When I reach the upper section of Rapadalen, parts of the valley are shrouded in mist. The sun, however, is trying hard to drive it away.

Mist in Rapadalen
Mist in Rapadalen

At the stream Tjåggnårisjåhkå I meet a path that I have followed two years ago. It leads to Snávvávágge. Crossing Tjåggnårisjåhkå requires taking off my shoes, although the water level is not very high. That doesn’t bother me much in the sunny weather. Before crossing the stream, I take a photo of the waterfall nearby.

Waterfall of Tjåggnårisjåhkå
Waterfall of Tjåggnårisjåhkå

The further way to Skárjá (where an emergency shelter is located) leads across marshes and past one or the other small lake. Far to the west, the peak of Guohper is particularly striking.

Mirror image in a small lake
Mirror image in a small lake
Panorama featuring Guohper (in the middle)
Panorama featuring Guohper (in the middle)

This is where the trouble with my waterproof Ortlieb camera bag begins. The zipper gets caught somehow and only with a lot of fiddling I get it closed again. I’m quite annoyed by that. Later I will close the bag only halfway in dry weather, to prevent the camera from falling out.

Before I reach the footbridge across the stream Smájlajjåhkå, I meet two hikers who are on their way in the opposite direction. They started their hike in Sulitjelma in Norway and came here via Álggavágge – where I am headed today.

Footbridge and emergency shelter at Skárjá
Footbridge and emergency shelter at Skárjá

I’m taking my lunch break next to the bridge, which is in place only in the summer. In fact, the bridge across Smájlajjåhkå will be dismantled in about a week. I had requested this information from the responsible authorities beforehand. A missing bridge would have required a longer detour as the stream is impassable.

After my rest I go on in westerly direction. This section up to the eastern end of Guohpervágge features some game trails but no real footpaths. Whenever you think you have finally found a path, it disappears soon again. Thus, I trudge through rather unpleasant terrain. But the views of the river and also towards Guohpervágge compensate for it. (If only it weren’t for that stupid camera bag…)

View of upper Rapadalen
View of upper Rapadalen
View towards Guohpervágge
View towards Guohpervágge

As you can see in the images above, clouds have moved in. Fortunately, it remains dry so far. In Guohpervágge there is finally a trail again, which I follow until reaching the confluence of the streams Áhkájåhkå and Guohperjåhkå. A few meters upstream from that location I cross Guohperjåhkå.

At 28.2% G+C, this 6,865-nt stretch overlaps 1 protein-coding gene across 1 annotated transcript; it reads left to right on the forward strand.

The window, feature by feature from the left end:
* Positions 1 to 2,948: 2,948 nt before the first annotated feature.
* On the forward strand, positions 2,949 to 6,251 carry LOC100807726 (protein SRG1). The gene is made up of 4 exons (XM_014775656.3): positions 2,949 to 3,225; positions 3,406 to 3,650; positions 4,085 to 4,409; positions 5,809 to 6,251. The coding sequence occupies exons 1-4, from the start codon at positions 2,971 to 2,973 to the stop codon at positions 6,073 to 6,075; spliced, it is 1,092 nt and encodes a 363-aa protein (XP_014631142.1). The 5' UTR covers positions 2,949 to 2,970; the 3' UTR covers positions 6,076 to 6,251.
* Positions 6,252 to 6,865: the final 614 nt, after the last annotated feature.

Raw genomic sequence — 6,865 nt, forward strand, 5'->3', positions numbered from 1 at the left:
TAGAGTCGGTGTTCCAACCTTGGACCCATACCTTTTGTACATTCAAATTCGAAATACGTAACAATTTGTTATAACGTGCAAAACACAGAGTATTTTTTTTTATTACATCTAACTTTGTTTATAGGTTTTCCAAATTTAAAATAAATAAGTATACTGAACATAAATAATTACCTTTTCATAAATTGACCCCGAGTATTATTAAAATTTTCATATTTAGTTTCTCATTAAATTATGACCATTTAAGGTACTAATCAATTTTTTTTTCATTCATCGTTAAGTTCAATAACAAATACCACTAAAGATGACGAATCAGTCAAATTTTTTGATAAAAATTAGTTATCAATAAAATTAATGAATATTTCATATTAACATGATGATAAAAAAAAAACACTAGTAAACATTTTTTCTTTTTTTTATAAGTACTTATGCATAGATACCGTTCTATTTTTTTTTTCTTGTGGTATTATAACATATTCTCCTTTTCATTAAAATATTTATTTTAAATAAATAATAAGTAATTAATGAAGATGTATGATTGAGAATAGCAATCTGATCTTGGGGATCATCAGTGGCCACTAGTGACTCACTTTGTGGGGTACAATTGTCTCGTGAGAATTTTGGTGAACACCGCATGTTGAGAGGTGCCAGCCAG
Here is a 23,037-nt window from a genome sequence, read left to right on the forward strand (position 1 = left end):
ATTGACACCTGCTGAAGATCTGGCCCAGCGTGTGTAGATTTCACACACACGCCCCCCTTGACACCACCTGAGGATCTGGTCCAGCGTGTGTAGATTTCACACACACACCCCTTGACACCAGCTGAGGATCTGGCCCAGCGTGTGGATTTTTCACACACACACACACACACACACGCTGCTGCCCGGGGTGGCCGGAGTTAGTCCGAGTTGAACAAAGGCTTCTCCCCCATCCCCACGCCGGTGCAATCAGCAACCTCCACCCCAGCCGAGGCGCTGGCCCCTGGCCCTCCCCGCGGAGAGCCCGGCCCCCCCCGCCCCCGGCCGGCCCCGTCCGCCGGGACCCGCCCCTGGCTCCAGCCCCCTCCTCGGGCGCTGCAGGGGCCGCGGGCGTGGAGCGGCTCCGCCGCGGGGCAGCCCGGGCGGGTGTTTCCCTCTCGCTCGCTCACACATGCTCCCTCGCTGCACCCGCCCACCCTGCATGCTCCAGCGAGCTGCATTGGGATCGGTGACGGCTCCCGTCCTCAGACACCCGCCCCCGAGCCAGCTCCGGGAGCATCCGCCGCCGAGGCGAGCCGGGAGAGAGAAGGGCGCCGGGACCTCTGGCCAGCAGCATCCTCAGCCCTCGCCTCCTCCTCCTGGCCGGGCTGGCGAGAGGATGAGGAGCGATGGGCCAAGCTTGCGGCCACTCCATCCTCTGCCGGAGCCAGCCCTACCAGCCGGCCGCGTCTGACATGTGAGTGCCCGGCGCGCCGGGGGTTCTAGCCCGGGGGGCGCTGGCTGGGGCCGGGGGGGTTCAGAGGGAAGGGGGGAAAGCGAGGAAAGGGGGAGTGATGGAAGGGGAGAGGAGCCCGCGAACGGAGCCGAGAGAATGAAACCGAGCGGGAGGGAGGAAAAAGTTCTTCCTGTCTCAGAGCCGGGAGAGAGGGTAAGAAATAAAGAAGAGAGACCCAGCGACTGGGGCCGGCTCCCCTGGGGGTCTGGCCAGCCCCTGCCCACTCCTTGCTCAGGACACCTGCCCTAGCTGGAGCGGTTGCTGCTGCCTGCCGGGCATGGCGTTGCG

Álggavágge is to the left
Álggavágge is to the left
Crossing Guohperjåhkå
Crossing Guohperjåhkå

On the other side of the stream I ascend the slope and meet a reindeer herder’s hut. There is also a reindeer fence here, which spans the entire mouth of Álggavágge. In the fence there is a passage for hikers. It is worth mentioning that the reindeer roaming the mountains are property of the Sami, indigeneous people who have been reindeer herders for centuries.

At the entrance to the valley, the Áhkájåhkå is widely branched and flows across gravel flats. It is hard to imagine the water masses to be found here at times of snow melt.

Gravel flats of Áhkájåhkå
Gravel flats of Áhkájåhkå

After having left the gravel, I follow a pleasant trail across grassland. This section of Álggavágge is sometimes referred to as “world’s largest soccer field”.

Trail in Álggavágge; the rock face of Härrábákte to the right
Trail in Álggavágge; the rock face of Härrábákte to the right
View back towards the peaks of the Sarek massif
View back towards the peaks of the Sarek massif

Álggavágge forms a slight “bend” in its middle section. Just before reaching this bend I set up my camp. While it’s grassy here, further west there’s a lot of brush and swampy terrain. When fussing with my tent, two hikers walk past. At this point I don’t know that the next human beings I’ll encounter in 6 days from now.

My tent is still wet. Thus, I dry the tent floor with a cloth (that also acts as a towel). Drying would take too long by itself in the current weather.

My campsite in Álggavágge
My campsite in Álggavágge

I wash myself and some of my clothes at the creek (of course without soap to not affect nature). Then I prepare dinner. I don’t take many photos tonight as the light doesn’t play along. At least, I see a lot more of the mountains than I did on my first Sarek trip 5 years ago. At that time, the clouds were just above my head.

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Painting with Light